Arts Center of Saint Peter member show

Arts Center member Randy Harmes in the salon-style gallery. (Photo courtesy of the Arts Center of Saint Peter)

You know how dams and highways are busting apart because the built environment wasn’t built for current climate extremes? Or how some economic forecasts are off because nobody anticipated a global pandemic knocking out some sectors for months and months? Or how all those dolphins were suddenly swimming around in Venice because they could?

Whatever unifying theory accounts for all that, there’s some version of it happening right now at the Arts Center in the form of a sudden lack of gallery space relative to the volume of art our members produced for the current exhibition. And like all of the above, it’s quite the spectacle.

New Work by Members of the Arts Center of Saint Peter is an annual summer tradition, and in some past years, it’s full enough that we’ve needed to hang a wall or two salon-style (clusters of art spanning a wall top to bottom, versus a horizontal row of single pieces with plenty of blank space in between). This is the first time multiple walls are hung like that. This is the first time our member exhibition follows a long shared stretch of lockdown plus private soul-searching plus voracious buying of art supplies. The good news is that our gallery installation team loves a challenge and did not run screaming when more than 120 pieces came through the door. They dove in and hammered nails and seized the opportunity to create a reflection of this collective creative burst. The even better news is that the place looks amazing.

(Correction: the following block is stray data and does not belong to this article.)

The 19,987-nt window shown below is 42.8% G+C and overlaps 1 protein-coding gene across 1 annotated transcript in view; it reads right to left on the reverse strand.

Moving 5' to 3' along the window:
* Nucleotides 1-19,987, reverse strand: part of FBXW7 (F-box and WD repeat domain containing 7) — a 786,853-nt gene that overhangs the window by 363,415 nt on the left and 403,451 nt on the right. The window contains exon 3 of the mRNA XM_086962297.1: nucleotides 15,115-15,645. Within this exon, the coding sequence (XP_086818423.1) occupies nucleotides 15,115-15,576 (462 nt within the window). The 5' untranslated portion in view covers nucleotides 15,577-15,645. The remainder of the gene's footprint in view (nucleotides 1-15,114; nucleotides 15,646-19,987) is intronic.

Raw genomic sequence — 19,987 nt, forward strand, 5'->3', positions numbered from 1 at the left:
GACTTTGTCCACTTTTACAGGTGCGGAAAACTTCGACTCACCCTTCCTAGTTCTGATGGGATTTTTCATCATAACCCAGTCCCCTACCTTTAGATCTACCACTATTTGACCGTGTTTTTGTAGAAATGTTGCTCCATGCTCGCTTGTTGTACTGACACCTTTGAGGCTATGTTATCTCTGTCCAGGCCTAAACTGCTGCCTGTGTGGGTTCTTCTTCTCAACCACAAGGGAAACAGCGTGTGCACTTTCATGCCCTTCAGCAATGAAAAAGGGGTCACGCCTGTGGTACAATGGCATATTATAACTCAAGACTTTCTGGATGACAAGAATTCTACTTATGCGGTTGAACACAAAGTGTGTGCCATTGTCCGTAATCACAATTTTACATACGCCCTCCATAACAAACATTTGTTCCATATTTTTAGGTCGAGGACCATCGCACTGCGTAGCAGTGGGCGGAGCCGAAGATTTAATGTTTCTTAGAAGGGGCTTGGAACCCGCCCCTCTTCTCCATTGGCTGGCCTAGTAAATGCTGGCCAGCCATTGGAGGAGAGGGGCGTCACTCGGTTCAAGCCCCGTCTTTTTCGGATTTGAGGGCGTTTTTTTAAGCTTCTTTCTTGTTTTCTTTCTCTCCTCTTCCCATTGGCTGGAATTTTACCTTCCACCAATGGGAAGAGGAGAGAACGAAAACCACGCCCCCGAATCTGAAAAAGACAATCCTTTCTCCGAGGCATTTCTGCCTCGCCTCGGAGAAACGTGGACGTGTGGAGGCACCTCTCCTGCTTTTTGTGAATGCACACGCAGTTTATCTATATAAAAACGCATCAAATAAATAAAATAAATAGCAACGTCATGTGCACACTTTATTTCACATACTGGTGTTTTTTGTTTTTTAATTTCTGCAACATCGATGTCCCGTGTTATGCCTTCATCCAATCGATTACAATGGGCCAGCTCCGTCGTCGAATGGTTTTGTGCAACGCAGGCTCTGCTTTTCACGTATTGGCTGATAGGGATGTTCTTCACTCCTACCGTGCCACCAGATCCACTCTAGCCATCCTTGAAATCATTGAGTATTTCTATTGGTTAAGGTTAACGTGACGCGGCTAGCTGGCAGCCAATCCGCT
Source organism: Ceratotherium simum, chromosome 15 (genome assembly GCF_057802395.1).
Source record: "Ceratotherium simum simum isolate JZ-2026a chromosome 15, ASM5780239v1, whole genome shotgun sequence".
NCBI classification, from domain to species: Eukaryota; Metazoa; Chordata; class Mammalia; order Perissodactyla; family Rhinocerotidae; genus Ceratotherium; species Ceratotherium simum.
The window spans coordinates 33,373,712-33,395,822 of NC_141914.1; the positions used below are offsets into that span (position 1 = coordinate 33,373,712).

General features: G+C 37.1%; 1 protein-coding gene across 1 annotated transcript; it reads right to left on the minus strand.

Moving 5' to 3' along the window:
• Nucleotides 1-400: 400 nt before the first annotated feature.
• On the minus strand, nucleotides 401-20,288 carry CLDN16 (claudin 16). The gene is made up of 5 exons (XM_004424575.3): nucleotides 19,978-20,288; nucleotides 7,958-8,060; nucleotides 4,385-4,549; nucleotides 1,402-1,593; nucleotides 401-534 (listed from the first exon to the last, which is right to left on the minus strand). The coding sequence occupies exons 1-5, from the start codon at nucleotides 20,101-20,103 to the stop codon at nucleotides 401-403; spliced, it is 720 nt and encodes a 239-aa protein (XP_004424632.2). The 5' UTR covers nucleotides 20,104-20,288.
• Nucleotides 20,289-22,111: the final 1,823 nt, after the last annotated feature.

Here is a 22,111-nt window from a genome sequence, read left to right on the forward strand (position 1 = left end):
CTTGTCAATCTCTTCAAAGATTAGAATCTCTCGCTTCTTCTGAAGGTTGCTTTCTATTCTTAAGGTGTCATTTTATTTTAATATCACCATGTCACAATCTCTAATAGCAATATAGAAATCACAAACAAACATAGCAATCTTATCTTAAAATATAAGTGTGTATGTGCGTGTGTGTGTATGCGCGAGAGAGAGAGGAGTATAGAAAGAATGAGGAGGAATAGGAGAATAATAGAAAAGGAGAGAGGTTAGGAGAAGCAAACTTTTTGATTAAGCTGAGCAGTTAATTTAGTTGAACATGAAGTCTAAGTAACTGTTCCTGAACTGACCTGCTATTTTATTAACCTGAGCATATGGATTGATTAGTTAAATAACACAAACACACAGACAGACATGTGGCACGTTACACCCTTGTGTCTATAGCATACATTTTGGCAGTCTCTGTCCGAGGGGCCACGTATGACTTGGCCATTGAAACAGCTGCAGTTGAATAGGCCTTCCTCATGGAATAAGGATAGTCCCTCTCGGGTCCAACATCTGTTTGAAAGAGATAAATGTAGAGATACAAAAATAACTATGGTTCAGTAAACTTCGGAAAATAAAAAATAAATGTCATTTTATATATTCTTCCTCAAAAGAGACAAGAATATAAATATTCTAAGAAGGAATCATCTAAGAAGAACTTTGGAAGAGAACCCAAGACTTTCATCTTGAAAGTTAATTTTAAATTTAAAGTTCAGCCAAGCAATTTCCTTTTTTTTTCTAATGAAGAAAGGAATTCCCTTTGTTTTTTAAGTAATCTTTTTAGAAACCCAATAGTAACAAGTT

And it’s not just the quantity that speaks to a new level of art making. It’s the pieces themselves — it’s Eva Hendrickson’s bigger-than-a-basketball Covid Heart, constructed entirely of burrs collected on walks near her house, suspended in a box made of scrap from a home renovation project. It’s Rob Foster’s Hoarder and Butterfly Crime Scene, colored pencil on live edge wood in the style of the body art he creates as an artist at Cactus Tattoo, except when the shop shuts down due to a pandemic, in which case Rob turns to wood as a next-best surface and discovers that he likes how these works of art “don’t walk away and I never see them again,” the way tattoos do. It’s Randy Harmes’ self-portrait on a shovel, a response to one of many challenges put forth by his weekly virtual drawing group. It’s Whitney Dirks’ Ruth Bader Homonculus and Friends, because nothing says introspection and artistic growth and time-on-my-hands like a collection of single-eyed fiber dolls with Ginsberg-style collars.

My unscientific understanding of critical mass is that it’s the minimum amount of something in order for it to become a new, next thing. That’s what it looks like right now, to me, in our full-to-bursting salon-style gallery of work by Arts Center members. I don’t think our creative community’s next thing is disastrous like a bridge implosion, or as obvious a shift as dolphins in the Venice canals, but I do think new ideas are taking new shapes in newly bold hands, and it’s gape-worthy. The show runs through Aug. 28, and the gallery is open Wednesdays, Thursdays, and Fridays 1 p.m. to 5 p.m., Saturdays 10 a.m. to 5 p.m., Sundays 1 p.m. to 5 p.m. Come gape.

Ann Rosenquist Fee is the executive director of the Arts Center of Saint Peter.

Recommended for you

Load comments